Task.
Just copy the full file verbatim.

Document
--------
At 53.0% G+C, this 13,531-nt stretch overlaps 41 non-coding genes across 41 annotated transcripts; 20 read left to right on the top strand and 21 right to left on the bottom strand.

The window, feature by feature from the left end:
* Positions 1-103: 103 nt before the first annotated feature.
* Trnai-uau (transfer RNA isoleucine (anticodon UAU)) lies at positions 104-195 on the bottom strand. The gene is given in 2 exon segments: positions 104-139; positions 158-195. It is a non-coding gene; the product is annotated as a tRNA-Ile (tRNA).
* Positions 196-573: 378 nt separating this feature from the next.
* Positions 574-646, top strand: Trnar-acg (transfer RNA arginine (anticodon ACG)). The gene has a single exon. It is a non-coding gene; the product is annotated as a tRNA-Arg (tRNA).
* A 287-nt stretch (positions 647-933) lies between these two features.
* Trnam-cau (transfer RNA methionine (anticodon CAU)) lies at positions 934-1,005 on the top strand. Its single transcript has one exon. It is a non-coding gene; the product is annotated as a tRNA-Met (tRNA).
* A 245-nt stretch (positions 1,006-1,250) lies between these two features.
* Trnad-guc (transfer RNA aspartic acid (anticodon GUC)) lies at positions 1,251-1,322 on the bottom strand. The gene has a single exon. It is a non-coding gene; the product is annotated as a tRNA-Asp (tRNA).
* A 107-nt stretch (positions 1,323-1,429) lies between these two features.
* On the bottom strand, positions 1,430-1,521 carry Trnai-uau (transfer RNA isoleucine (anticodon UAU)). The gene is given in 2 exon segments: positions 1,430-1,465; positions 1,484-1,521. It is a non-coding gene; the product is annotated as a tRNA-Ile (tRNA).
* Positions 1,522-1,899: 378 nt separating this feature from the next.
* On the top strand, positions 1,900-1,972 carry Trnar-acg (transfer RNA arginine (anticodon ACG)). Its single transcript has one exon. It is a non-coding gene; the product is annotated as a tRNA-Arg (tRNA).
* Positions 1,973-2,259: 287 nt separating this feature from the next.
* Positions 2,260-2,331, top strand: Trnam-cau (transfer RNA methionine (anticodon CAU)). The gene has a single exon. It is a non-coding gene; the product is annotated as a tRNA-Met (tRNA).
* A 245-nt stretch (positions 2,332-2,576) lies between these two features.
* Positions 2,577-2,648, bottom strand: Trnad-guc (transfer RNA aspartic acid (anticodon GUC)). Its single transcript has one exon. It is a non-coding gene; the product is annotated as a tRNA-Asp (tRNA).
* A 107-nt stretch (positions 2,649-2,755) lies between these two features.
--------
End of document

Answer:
At 53.0% G+C, this 13,531-nt stretch overlaps 41 non-coding genes across 41 annotated transcripts; 20 read left to right on the top strand and 21 right to left on the bottom strand.

The window, feature by feature from the left end:
* Positions 1-103: 103 nt before the first annotated feature.
* Trnai-uau (transfer RNA isoleucine (anticodon UAU)) lies at positions 104-195 on the bottom strand. The gene is given in 2 exon segments: positions 104-139; positions 158-195. It is a non-coding gene; the product is annotated as a tRNA-Ile (tRNA).
* Positions 196-573: 378 nt separating this feature from the next.
* Positions 574-646, top strand: Trnar-acg (transfer RNA arginine (anticodon ACG)). The gene has a single exon. It is a non-coding gene; the product is annotated as a tRNA-Arg (tRNA).
* A 287-nt stretch (positions 647-933) lies between these two features.
* Trnam-cau (transfer RNA methionine (anticodon CAU)) lies at positions 934-1,005 on the top strand. Its single transcript has one exon. It is a non-coding gene; the product is annotated as a tRNA-Met (tRNA).
* A 245-nt stretch (positions 1,006-1,250) lies between these two features.
* Trnad-guc (transfer RNA aspartic acid (anticodon GUC)) lies at positions 1,251-1,322 on the bottom strand. The gene has a single exon. It is a non-coding gene; the product is annotated as a tRNA-Asp (tRNA).
* A 107-nt stretch (positions 1,323-1,429) lies between these two features.
* On the bottom strand, positions 1,430-1,521 carry Trnai-uau (transfer RNA isoleucine (anticodon UAU)). The gene is given in 2 exon segments: positions 1,430-1,465; positions 1,484-1,521. It is a non-coding gene; the product is annotated as a tRNA-Ile (tRNA).
* Positions 1,522-1,899: 378 nt separating this feature from the next.
* On the top strand, positions 1,900-1,972 carry Trnar-acg (transfer RNA arginine (anticodon ACG)). Its single transcript has one exon. It is a non-coding gene; the product is annotated as a tRNA-Arg (tRNA).
* Positions 1,973-2,259: 287 nt separating this feature from the next.
* Positions 2,260-2,331, top strand: Trnam-cau (transfer RNA methionine (anticodon CAU)). The gene has a single exon. It is a non-coding gene; the product is annotated as a tRNA-Met (tRNA).
* A 245-nt stretch (positions 2,332-2,576) lies between these two features.
* Positions 2,577-2,648, bottom strand: Trnad-guc (transfer RNA aspartic acid (anticodon GUC)). Its single transcript has one exon. It is a non-coding gene; the product is annotated as a tRNA-Asp (tRNA).
* A 107-nt stretch (positions 2,649-2,755) lies between these two features.